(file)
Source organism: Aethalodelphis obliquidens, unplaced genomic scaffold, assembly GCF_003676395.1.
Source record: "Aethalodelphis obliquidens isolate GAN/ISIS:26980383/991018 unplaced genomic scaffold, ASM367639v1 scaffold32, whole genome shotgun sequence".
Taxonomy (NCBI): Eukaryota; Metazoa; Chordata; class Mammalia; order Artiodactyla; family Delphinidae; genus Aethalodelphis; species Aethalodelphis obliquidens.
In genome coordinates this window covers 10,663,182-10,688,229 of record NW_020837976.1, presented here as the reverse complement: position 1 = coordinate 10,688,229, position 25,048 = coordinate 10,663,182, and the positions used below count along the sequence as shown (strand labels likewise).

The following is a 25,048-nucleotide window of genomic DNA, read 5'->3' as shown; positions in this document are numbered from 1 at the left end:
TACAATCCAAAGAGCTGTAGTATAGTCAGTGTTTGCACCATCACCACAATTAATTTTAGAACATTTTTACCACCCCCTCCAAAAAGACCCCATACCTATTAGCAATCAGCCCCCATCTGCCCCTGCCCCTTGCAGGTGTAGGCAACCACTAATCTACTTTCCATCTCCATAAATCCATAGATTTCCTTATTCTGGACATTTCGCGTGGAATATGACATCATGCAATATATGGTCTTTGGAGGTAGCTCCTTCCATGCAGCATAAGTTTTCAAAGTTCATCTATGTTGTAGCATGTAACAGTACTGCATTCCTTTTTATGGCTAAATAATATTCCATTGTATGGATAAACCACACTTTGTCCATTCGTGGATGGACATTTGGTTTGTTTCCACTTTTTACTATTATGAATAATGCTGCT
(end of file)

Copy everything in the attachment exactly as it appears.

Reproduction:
Source organism: Aethalodelphis obliquidens, unplaced genomic scaffold, assembly GCF_003676395.1.
Source record: "Aethalodelphis obliquidens isolate GAN/ISIS:26980383/991018 unplaced genomic scaffold, ASM367639v1 scaffold32, whole genome shotgun sequence".
Taxonomy (NCBI): Eukaryota; Metazoa; Chordata; class Mammalia; order Artiodactyla; family Delphinidae; genus Aethalodelphis; species Aethalodelphis obliquidens.
In genome coordinates this window covers 10,663,182-10,688,229 of record NW_020837976.1, presented here as the reverse complement: position 1 = coordinate 10,688,229, position 25,048 = coordinate 10,663,182, and the positions used below count along the sequence as shown (strand labels likewise).

The following is a 25,048-nucleotide window of genomic DNA, read 5'->3' as shown; positions in this document are numbered from 1 at the left end:
TACAATCCAAAGAGCTGTAGTATAGTCAGTGTTTGCACCATCACCACAATTAATTTTAGAACATTTTTACCACCCCCTCCAAAAAGACCCCATACCTATTAGCAATCAGCCCCCATCTGCCCCTGCCCCTTGCAGGTGTAGGCAACCACTAATCTACTTTCCATCTCCATAAATCCATAGATTTCCTTATTCTGGACATTTCGCGTGGAATATGACATCATGCAATATATGGTCTTTGGAGGTAGCTCCTTCCATGCAGCATAAGTTTTCAAAGTTCATCTATGTTGTAGCATGTAACAGTACTGCATTCCTTTTTATGGCTAAATAATATTCCATTGTATGGATAAACCACACTTTGTCCATTCGTGGATGGACATTTGGTTTGTTTCCACTTTTTACTATTATGAATAATGCTGCT